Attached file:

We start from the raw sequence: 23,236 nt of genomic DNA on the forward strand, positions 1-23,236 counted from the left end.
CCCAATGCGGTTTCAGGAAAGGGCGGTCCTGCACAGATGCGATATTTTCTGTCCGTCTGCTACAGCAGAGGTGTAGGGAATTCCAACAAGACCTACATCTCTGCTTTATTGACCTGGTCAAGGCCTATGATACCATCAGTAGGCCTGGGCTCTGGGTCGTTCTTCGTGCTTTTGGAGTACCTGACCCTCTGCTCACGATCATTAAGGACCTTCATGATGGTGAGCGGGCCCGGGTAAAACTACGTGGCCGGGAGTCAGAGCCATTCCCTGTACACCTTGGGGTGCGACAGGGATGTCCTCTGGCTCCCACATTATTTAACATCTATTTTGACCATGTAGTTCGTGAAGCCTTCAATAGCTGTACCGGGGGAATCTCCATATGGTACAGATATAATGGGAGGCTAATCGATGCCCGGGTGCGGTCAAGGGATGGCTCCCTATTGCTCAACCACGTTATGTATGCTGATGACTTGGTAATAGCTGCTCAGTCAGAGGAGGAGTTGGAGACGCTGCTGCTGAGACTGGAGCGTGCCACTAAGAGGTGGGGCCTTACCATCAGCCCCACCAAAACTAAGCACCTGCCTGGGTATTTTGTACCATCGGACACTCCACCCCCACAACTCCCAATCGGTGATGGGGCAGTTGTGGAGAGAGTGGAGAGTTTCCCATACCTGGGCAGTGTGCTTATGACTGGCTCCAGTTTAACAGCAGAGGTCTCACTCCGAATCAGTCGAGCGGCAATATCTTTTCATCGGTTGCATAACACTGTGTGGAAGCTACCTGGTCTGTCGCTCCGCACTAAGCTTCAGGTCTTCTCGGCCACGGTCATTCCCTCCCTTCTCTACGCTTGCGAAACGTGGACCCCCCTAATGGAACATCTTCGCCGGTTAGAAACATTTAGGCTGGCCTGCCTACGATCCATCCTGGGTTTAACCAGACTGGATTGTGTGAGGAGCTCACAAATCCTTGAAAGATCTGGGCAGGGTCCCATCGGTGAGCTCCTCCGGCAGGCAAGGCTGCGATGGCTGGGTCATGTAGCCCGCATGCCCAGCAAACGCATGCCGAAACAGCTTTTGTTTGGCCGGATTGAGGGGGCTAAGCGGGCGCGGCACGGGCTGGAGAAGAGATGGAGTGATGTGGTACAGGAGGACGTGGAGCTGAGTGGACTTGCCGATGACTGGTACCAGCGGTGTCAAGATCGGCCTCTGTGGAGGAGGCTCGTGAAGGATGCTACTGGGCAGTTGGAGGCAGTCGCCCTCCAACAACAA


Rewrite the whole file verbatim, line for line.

We start from the raw sequence: 23,236 nt of genomic DNA on the forward strand, positions 1-23,236 counted from the left end.
CCCAATGCGGTTTCAGGAAAGGGCGGTCCTGCACAGATGCGATATTTTCTGTCCGTCTGCTACAGCAGAGGTGTAGGGAATTCCAACAAGACCTACATCTCTGCTTTATTGACCTGGTCAAGGCCTATGATACCATCAGTAGGCCTGGGCTCTGGGTCGTTCTTCGTGCTTTTGGAGTACCTGACCCTCTGCTCACGATCATTAAGGACCTTCATGATGGTGAGCGGGCCCGGGTAAAACTACGTGGCCGGGAGTCAGAGCCATTCCCTGTACACCTTGGGGTGCGACAGGGATGTCCTCTGGCTCCCACATTATTTAACATCTATTTTGACCATGTAGTTCGTGAAGCCTTCAATAGCTGTACCGGGGGAATCTCCATATGGTACAGATATAATGGGAGGCTAATCGATGCCCGGGTGCGGTCAAGGGATGGCTCCCTATTGCTCAACCACGTTATGTATGCTGATGACTTGGTAATAGCTGCTCAGTCAGAGGAGGAGTTGGAGACGCTGCTGCTGAGACTGGAGCGTGCCACTAAGAGGTGGGGCCTTACCATCAGCCCCACCAAAACTAAGCACCTGCCTGGGTATTTTGTACCATCGGACACTCCACCCCCACAACTCCCAATCGGTGATGGGGCAGTTGTGGAGAGAGTGGAGAGTTTCCCATACCTGGGCAGTGTGCTTATGACTGGCTCCAGTTTAACAGCAGAGGTCTCACTCCGAATCAGTCGAGCGGCAATATCTTTTCATCGGTTGCATAACACTGTGTGGAAGCTACCTGGTCTGTCGCTCCGCACTAAGCTTCAGGTCTTCTCGGCCACGGTCATTCCCTCCCTTCTCTACGCTTGCGAAACGTGGACCCCCCTAATGGAACATCTTCGCCGGTTAGAAACATTTAGGCTGGCCTGCCTACGATCCATCCTGGGTTTAACCAGACTGGATTGTGTGAGGAGCTCACAAATCCTTGAAAGATCTGGGCAGGGTCCCATCGGTGAGCTCCTCCGGCAGGCAAGGCTGCGATGGCTGGGTCATGTAGCCCGCATGCCCAGCAAACGCATGCCGAAACAGCTTTTGTTTGGCCGGATTGAGGGGGCTAAGCGGGCGCGGCACGGGCTGGAGAAGAGATGGAGTGATGTGGTACAGGAGGACGTGGAGCTGAGTGGACTTGCCGATGACTGGTACCAGCGGTGTCAAGATCGGCCTCTGTGGAGGAGGCTCGTGAAGGATGCTACTGGGCAGTTGGAGGCAGTCGCCCTCCAACAACAA